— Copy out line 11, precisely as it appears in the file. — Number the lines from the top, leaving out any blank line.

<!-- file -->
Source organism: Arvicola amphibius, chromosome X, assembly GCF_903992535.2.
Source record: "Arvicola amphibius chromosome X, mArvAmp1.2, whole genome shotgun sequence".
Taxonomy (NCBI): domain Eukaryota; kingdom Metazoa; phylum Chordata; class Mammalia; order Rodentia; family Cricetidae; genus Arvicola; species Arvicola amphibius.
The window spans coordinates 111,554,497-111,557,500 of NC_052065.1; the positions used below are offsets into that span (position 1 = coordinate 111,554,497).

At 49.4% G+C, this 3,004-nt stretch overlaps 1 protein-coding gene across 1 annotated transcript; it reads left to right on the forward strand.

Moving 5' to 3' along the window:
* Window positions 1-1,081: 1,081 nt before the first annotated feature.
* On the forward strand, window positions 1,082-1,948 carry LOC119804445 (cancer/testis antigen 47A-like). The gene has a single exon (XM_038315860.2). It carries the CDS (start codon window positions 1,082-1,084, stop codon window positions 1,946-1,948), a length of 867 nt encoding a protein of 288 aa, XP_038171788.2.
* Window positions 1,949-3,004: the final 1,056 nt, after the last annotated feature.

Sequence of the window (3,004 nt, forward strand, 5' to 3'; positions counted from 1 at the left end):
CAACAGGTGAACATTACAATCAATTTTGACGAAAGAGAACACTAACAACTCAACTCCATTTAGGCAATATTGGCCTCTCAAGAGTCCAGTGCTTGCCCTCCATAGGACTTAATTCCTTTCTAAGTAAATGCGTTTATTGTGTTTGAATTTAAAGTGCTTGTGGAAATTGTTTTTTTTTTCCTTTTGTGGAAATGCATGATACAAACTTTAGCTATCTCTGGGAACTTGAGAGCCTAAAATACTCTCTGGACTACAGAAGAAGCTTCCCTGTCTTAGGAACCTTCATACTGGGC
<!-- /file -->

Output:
CAACAGGTGAACATTACAATCAATTTTGACGAAAGAGAACACTAACAACTCAACTCCATTTAGGCAATATTGGCCTCTCAAGAGTCCAGTGCTTGCCCTCCATAGGACTTAATTCCTTTCTAAGTAAATGCGTTTATTGTGTTTGAATTTAAAGTGCTTGTGGAAATTGTTTTTTTTTTCCTTTTGTGGAAATGCATGATACAAACTTTAGCTATCTCTGGGAACTTGAGAGCCTAAAATACTCTCTGGACTACAGAAGAAGCTTCCCTGTCTTAGGAACCTTCATACTGGGC